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Michael Traxler Wealth Management, LLC

Rollovers and Best Practices

Hello Everyone, its Wednesday again! I want to be clear with you on something here. Although my indicators are telling me the bottom in stocks could be behind us already, the actual trend change has still not happened.  The S&P 500 remains in a downtrend at this time.  It has some hurdles to clear yet and that could happen soon, but it has not quite happened yet. I will be the first to let you know when that changes.

 So today I’d like to talk about rollovers.  A rollover is when you can move your money out of your retirement plan at work, usually a 401k or something similar, over to your own personal IRA, and you can do it without triggering any tax consequences.  Employees become eligible for this when there is a triggering event, like when you go to work at another company, or if you retire.  Those are the common reasons that may trigger a potential rollover.  From there you can typically leave it where it is, roll it to your new company plan, or you can roll it to an IRA ( Individual Retirement Account).  If you roll it to the new company plan, find out from your new employer how to go about this.  There may be paperwork to help with this.  If you want to roll it to your own IRA, then you can do this yourself, or you can seek help from a financial advisor. An experienced advisor has probably done this many times and they know how to get it done correctly.  What we do not advise is the lump sum distribution, because that can make the whole thing taxable. Be careful of that.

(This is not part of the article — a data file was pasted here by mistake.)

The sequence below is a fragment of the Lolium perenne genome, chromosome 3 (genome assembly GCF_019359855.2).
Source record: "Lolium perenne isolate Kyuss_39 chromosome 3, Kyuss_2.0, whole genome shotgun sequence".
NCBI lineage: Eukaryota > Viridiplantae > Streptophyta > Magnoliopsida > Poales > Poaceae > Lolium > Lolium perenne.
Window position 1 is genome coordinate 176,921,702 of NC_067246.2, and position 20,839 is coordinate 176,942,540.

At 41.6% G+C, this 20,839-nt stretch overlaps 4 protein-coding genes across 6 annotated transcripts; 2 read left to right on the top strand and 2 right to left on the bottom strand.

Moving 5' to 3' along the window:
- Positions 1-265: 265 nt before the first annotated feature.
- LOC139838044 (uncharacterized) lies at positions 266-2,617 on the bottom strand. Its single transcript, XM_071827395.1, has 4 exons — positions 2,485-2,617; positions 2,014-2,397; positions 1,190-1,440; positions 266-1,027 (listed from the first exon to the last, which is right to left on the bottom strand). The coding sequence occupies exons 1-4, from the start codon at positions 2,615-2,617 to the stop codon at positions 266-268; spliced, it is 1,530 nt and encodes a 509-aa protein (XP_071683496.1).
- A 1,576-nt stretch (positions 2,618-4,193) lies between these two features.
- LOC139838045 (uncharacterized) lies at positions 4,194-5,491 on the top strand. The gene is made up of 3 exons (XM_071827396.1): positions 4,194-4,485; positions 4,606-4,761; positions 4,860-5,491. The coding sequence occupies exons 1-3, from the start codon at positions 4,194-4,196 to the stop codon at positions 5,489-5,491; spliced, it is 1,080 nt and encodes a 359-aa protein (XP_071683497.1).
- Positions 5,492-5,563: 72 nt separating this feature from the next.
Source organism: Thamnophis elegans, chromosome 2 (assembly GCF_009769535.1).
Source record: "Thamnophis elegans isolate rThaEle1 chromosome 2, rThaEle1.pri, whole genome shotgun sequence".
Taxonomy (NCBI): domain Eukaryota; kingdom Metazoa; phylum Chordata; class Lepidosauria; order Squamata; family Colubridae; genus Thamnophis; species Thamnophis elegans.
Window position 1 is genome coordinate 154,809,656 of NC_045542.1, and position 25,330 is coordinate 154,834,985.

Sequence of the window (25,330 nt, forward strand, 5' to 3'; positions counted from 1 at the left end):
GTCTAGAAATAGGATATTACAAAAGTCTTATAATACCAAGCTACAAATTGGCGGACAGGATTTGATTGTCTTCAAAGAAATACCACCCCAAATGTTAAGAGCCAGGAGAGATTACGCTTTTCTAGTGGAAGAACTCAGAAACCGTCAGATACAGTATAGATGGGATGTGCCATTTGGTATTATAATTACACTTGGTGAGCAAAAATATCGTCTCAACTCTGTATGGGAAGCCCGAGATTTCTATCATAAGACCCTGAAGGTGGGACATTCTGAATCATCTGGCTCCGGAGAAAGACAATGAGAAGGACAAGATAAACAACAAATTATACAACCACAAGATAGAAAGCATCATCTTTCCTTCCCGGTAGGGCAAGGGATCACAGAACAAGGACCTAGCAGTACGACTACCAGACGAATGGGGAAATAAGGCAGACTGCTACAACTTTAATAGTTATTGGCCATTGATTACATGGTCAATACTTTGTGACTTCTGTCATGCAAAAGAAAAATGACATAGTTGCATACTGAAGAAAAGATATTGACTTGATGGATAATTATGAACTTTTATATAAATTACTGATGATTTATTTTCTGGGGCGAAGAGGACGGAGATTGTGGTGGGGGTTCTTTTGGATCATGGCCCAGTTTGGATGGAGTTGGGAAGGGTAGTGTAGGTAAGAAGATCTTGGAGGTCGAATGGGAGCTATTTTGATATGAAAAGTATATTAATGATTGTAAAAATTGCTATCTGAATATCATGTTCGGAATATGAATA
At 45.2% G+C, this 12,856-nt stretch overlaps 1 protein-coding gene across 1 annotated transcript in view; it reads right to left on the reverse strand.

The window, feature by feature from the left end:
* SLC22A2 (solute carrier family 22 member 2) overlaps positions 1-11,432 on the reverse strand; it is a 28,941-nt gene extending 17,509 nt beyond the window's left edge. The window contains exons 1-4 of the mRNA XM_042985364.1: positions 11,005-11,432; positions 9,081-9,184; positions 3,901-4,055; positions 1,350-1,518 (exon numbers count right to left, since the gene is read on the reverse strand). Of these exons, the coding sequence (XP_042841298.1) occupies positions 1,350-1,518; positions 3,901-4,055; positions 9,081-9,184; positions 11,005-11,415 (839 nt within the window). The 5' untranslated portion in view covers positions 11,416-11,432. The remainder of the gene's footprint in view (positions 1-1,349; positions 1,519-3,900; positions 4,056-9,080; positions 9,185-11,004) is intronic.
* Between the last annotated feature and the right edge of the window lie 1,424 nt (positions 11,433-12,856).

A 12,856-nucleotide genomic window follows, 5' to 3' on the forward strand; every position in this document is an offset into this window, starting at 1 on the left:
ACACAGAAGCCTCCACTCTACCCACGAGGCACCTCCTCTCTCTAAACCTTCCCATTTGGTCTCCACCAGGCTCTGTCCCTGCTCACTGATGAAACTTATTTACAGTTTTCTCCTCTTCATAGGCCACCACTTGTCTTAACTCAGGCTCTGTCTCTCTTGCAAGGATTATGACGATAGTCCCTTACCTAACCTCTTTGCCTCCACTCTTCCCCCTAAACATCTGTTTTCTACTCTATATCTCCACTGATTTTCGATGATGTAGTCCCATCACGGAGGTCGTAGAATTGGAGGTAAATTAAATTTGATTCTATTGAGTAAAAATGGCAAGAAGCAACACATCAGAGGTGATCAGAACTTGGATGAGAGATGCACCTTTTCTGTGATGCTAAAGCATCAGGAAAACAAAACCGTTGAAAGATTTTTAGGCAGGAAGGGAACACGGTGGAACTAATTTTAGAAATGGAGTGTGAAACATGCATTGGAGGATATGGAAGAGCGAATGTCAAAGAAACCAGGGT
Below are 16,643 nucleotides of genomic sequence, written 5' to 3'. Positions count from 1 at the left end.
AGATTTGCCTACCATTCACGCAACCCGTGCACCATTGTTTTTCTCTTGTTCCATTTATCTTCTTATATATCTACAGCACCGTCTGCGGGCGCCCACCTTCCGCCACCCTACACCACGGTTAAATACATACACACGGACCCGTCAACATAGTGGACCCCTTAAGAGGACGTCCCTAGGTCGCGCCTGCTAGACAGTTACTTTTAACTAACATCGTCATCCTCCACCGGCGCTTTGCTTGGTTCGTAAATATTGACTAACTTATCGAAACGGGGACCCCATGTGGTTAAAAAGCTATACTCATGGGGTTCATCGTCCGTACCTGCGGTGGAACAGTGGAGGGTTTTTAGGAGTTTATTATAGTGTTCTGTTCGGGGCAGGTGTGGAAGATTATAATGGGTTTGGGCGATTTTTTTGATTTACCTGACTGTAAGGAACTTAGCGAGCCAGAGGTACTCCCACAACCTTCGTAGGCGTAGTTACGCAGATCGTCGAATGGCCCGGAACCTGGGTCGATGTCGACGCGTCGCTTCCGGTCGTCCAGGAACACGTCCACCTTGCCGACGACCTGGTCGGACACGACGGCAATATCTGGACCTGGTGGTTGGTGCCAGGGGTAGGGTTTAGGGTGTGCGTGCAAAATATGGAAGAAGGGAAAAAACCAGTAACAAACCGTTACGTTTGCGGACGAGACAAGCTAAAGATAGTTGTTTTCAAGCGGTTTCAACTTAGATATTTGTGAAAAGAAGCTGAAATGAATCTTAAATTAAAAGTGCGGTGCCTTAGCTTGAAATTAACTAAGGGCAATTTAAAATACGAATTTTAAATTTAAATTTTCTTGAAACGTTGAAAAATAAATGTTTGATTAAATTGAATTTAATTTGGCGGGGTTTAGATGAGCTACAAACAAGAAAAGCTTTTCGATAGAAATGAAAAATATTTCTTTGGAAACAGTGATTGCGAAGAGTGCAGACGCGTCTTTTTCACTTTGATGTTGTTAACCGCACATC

When rolling over to an IRA, there are some new best practices encouraged by the regulators.  That is, the advisor and the investor perform some due diligence to provide justification for the rollover.  In other words, does it make sense for the investor to roll it, vs the other options?  Here at our firm we have started using a Rollover Comparison Worksheet.  It takes into consideration things like fees and pricing,  available investment options, and even the availability of advice. Rolling over may not always be the least expensive, but typically investors that roll over with an advisor are more interested in additional investment options, planning, ongoing advice, and even custom investment management.  That’s where we can help.

 If you have questions or need some help making this evaluation, please feel free to contact us.

 Best Regards,